Phoenix - to go with Umbrella or not? ( new project )


I have been looking into building a full fledged app with Phoenix.
My idea is to keep things decoupled and simple from the start (helps maintainability in the long term).

My backend will be a JSON api, which will be consumed by a completely separate front end (built with VueJS).
I’ve been exploring Umbrella apps, which seems like a good idea. I can definitely see a lot of problems it will solve (maintenance overhead, communication etc.)

In the end, my app will have services provided by each microservice, and each microservice will communicate with other microservices. My question is, should I start big (one monolithic app, and use Umbrella later to split) or incorporate an Umbrella structure right now?

I cannot seem to find a lot of resources on creating proper Umbrella apps based on Phoenix, but it is looking as if getting an Umbrella structure comes with complexity:

  • Should I have a central single interface to the database (for all apps)? If yes, how do we deal with a large number of schema modules here? (which could come in the future)
  • Are there any other potential pitfalls with this Umbrella design?

I would start mono and split later. You’re adding complexity up front that you don’t know you’ll ever need with preemptively splitting them. If you’re using Phoenix make good use of contexts and your code will already be logically separated and easy to split off later if the need develops.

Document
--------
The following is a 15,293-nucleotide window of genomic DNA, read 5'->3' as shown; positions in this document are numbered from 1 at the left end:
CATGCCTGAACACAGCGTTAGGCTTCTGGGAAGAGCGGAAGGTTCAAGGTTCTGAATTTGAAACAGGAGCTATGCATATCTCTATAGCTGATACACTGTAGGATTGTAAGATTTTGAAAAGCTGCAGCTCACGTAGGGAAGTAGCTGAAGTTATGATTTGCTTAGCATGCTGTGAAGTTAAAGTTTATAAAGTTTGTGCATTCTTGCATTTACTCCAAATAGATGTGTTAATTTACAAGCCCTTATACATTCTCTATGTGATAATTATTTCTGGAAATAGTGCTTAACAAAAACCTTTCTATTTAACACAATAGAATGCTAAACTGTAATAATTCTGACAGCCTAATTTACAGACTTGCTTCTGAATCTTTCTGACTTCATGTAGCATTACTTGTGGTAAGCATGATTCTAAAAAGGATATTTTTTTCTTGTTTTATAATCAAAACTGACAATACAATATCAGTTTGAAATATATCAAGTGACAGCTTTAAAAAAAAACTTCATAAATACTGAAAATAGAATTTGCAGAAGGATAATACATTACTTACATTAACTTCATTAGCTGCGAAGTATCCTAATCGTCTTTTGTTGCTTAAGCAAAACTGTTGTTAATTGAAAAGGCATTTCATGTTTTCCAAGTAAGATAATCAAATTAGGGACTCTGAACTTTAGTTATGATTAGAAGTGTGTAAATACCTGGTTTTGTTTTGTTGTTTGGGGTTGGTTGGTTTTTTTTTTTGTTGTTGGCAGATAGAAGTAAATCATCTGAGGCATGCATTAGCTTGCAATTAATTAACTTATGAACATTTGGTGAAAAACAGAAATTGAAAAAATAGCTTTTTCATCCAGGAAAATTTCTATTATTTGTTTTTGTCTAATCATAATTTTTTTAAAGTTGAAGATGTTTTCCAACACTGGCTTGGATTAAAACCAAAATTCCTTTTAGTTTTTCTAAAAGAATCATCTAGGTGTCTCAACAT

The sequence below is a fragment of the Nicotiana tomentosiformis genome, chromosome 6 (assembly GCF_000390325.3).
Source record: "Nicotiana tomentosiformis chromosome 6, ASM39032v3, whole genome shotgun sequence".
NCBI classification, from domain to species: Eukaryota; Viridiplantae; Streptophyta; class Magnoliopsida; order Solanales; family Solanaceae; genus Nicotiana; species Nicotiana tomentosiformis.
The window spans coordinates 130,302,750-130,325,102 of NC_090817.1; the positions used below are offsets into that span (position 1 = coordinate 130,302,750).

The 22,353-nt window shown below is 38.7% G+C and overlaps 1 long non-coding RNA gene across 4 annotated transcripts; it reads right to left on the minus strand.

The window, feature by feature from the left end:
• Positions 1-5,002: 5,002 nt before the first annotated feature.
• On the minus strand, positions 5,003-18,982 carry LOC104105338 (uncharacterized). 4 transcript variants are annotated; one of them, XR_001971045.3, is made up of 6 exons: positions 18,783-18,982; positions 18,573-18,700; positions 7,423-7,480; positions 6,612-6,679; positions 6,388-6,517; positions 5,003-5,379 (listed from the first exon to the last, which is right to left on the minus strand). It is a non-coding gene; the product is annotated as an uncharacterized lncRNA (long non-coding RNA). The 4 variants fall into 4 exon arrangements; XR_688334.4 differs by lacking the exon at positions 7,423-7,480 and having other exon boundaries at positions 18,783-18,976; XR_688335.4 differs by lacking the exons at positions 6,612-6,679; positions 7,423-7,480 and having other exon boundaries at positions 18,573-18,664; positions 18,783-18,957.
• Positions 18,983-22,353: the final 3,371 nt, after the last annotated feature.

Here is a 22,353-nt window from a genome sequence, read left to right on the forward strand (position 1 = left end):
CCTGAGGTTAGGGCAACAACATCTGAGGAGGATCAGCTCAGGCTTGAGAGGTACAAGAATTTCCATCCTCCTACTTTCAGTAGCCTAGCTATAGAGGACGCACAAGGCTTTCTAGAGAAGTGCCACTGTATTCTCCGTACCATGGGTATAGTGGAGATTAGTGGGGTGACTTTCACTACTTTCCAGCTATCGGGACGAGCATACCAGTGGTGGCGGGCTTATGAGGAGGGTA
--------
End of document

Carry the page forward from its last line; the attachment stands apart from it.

It’s really up to you. If I have functionality that is coherent and a logical unit within a single app or possibly useful elsewhere I write (or extract) that code as a library. Libraries provide clarity for me. I’ve not done umbrella projects.

Hello, @itssasanka — Welcome to the community!

The ElixirTalk podcast has two useful episodes about this very topic:

I recommend checking those out those episodes for some good advice :slight_smile:

Summary: Keep it simple and start without an umbrella app. In most cases, it is relatively easy to split an application up into different applications later, if/when it becomes necessary.


Makes sense. However, Phoenix contexts are pretty much those “libraries” as far as I know, which is a good thing.

I am in pretty similar situation looking to build backend phoenix app with Vue frontend.
If I may ask you, how are you going to go about authentication? Sessions? Tokens? Which library is the most recommended for API backends?

I’d recommend having a look at Überauth and Pow.

Pow is session based and for REST API, which might be also used by mobile app later i am looking for something with tokens in headers. Uberauth looks fine but its more of a framework rather than a simple library, what do you think about Guardian?

I built one on my own, which based on OAuth 2, didn’t really feel I needed a library for what I wanted. Just to note though, it issues tokens to clients and the clients store them in LocalStorage (it can even be done more securely, but this is what I have for now.)

You can also just login your user, create a phoenix token and send that back to the client, then store it on the browser session and on vuex then wrap your calls from the client to always include the token.

We can definitely go with that (which is similar to using a JWT), however revokability cannot be controlled once a token is issued.

Not out of the box, but you can keep a list (e.g. in ets) of revoked keys (that you add to when a user logs out) and have a process that cleans them in a set interval of time (once their validation would have expired), and when verifying the request (e.g. on a plug) checking if the key as been revoked. I would imagine that most regular things probably don’t require revoking keys if they’re valid for max 1 day 'though

Aha, I see.

I haven’t got much hands-on experience with any of these libraries myself yet; I’ve just been toying around with them for a learning project. I know of a few related threads that might be useful.